If you have the left side trim covers off to expose the roof controller you should be able to disconnect the plug with the fat wires which power the controller and pump. If the test lamp lights or the fuse still blows then, you must have a loom wiring fault.

You really shouldn't be fault finding by repeatedly replacing a fuse that size because you could do more damage. A better idea is to limit the current by fixing wires to an old main beam headlamp bulb and pushing those into the blade fuse holder. Disconnect all the plugs to the controller module and replace that 40A fuse with a smaller 5-10 amp fuse or lamp for testing. If it blows then you have a loom problem.

If the test lamp doesn't light bright that's good. Disconnect the pump and solenoid valves connector on the controller but reconnect the others one at a time then repeat checks with the 10 amp fuse or lamp. If it lights bright with no roof controller plugs fitted you have a loom fault. Reconnect the smaller plugs first leaving the pump connector till last. If the test lamp isn't lit bright you don't have a short.

Disconnect the wiring at the pump end then push in its connector at the controller. If the lamp lights you have a fault in that wiring. If O.K reconnect the pump wires at the pump and see if the test lamp lights. The pump motor should not be running and if the test lamp lights up you must have a short in the motor or the controller internal switch is blown up and permanently supplying power to the motor.

You can use the same lamp trick by disconnecting the pump motor and connecting a headlamp bulb lamp to its wires. It should not be lit all the time from key on. You can even try operating the roof, see the lamp light but expect a roof fault error without the pump.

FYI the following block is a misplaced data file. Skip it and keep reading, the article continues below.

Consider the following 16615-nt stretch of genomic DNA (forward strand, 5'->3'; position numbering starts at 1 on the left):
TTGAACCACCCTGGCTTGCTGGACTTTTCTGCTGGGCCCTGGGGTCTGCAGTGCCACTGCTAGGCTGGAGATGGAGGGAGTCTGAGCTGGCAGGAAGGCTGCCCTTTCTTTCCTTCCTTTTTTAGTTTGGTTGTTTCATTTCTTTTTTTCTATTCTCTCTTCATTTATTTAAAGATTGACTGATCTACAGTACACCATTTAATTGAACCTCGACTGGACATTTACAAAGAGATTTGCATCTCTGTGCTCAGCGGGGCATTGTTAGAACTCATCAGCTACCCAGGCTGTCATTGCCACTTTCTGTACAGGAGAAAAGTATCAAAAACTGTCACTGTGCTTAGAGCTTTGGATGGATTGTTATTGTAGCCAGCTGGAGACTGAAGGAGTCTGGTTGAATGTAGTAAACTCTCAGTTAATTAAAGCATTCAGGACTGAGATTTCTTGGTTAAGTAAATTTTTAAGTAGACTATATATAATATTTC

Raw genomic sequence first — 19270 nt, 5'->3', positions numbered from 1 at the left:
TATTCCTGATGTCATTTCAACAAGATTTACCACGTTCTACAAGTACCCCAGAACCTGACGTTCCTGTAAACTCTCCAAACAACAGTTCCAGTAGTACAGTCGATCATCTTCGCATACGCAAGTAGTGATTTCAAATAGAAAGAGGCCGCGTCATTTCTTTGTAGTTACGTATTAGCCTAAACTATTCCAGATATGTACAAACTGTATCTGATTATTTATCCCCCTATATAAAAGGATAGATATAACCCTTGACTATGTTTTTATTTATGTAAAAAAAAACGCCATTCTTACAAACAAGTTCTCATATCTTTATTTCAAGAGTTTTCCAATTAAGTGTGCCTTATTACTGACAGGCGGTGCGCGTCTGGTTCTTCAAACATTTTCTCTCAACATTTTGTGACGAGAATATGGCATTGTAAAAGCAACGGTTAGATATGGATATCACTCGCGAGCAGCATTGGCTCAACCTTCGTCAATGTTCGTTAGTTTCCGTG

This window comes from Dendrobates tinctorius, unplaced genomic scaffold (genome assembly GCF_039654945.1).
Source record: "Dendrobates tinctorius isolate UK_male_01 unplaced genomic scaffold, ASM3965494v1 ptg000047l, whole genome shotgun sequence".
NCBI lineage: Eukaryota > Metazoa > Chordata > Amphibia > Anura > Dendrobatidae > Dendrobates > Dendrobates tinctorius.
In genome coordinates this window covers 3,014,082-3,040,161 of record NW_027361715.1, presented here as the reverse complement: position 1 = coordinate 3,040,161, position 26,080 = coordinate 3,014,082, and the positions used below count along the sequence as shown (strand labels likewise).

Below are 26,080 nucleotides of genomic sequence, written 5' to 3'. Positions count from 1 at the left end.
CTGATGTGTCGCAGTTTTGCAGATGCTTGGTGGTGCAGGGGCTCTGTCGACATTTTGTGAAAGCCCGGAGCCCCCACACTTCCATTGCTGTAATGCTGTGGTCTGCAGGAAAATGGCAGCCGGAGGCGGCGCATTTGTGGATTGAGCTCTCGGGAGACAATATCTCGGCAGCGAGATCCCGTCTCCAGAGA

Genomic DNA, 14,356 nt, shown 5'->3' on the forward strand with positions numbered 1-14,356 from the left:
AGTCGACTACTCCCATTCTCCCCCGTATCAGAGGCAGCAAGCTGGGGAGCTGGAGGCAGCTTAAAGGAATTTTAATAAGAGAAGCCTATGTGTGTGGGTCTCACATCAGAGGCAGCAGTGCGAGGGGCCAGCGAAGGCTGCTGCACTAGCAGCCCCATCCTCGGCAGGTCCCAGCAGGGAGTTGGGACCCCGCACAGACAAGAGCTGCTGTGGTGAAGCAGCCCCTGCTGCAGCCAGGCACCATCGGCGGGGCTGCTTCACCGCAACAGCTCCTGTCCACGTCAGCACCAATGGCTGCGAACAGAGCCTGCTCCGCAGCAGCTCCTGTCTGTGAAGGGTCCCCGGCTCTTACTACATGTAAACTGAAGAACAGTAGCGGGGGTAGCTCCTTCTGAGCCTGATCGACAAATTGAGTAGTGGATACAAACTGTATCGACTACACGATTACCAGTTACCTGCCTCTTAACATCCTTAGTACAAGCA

Did you check the motor first and try measuring its (low) resistance? Is your sunroof working normally on the manual button without fuses blowing?
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Old 10-04-2016, 12:02 PM   #11
MichaelT1989
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I did not connect the motor or solenoids in before replacing the fuse, that would have been stupid haha!

I replaced the fuse and put the battery back on and it blew straight away with no ignition on.
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Old 10-04-2016, 02:53 PM   #12
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Quote:
Disconnect all the plugs to the controller module and replace that 40A fuse with a smaller 5-10 amp fuse or lamp for testing.
Did you do that and what was the result? If you want to skip diagnostic steps worked out to help you and think you can save effort by not getting the trim off, you won't get a result and will keep floundering along. If you keep blowing big 40 Amp fuses and don't listen to the precautions I posted you could get more problems. Did you know that a 40 Amp fuse takes about 200 amps to blow?
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Old 10-05-2016, 05:50 PM   #13
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Hi, I am actually an Instrumentation & Automation Control Engineer. I'm not looking for a lecture in things I already know about electrical components. I really just need some advice on specific Eos questions. That is said with all due respect, as I appreciate all your in depth help, but a lot of it has been humoured.

I need to locate the roof control module, is it located on the left or right hand side of the boot? Does anybody know?

P.S Yes I understand the theory you are referring about popping a fuse. I haven't looked at the car since the day I replaced the pump and motor so I didn't ignore you and of course I am checking solenoid and motors with my multimeter
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Old 10-06-2016, 06:32 PM   #14
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It is located behind the lining in the boot at the left side. There have been reports of users about the place and leakages with the control unit getting wet in that place. If the car has a towbar there is also a controller for that as well in the area, otherwise it is the only controller located there.
You also need to take away the lining at the back of the boot. Take care of the wireing for the boot light as well as the microswitch detector at the left lining.
Best is to use a slightly too large torx screw driver on the plastic screws.
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Old 10-12-2016, 04:59 PM   #15
Mike Wood